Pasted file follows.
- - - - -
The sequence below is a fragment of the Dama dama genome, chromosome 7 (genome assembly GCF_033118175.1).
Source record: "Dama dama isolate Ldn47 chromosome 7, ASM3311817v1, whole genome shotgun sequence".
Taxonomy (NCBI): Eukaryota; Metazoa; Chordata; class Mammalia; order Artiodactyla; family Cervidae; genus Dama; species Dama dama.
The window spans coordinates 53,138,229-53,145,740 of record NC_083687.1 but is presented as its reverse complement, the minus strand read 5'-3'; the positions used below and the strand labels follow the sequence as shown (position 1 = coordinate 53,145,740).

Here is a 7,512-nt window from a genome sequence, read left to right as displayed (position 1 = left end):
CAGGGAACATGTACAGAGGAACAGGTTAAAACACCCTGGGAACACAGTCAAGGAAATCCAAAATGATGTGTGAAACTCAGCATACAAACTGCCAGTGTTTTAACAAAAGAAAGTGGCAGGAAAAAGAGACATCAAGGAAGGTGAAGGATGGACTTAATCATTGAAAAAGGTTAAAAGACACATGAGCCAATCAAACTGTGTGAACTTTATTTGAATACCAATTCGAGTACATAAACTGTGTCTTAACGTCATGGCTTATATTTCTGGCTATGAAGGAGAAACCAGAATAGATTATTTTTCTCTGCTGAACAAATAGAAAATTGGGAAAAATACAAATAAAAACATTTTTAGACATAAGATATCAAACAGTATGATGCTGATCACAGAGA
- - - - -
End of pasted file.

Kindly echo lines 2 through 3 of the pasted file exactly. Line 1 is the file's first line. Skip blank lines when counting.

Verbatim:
Source record: "Dama dama isolate Ldn47 chromosome 7, ASM3311817v1, whole genome shotgun sequence".
Taxonomy (NCBI): Eukaryota; Metazoa; Chordata; class Mammalia; order Artiodactyla; family Cervidae; genus Dama; species Dama dama.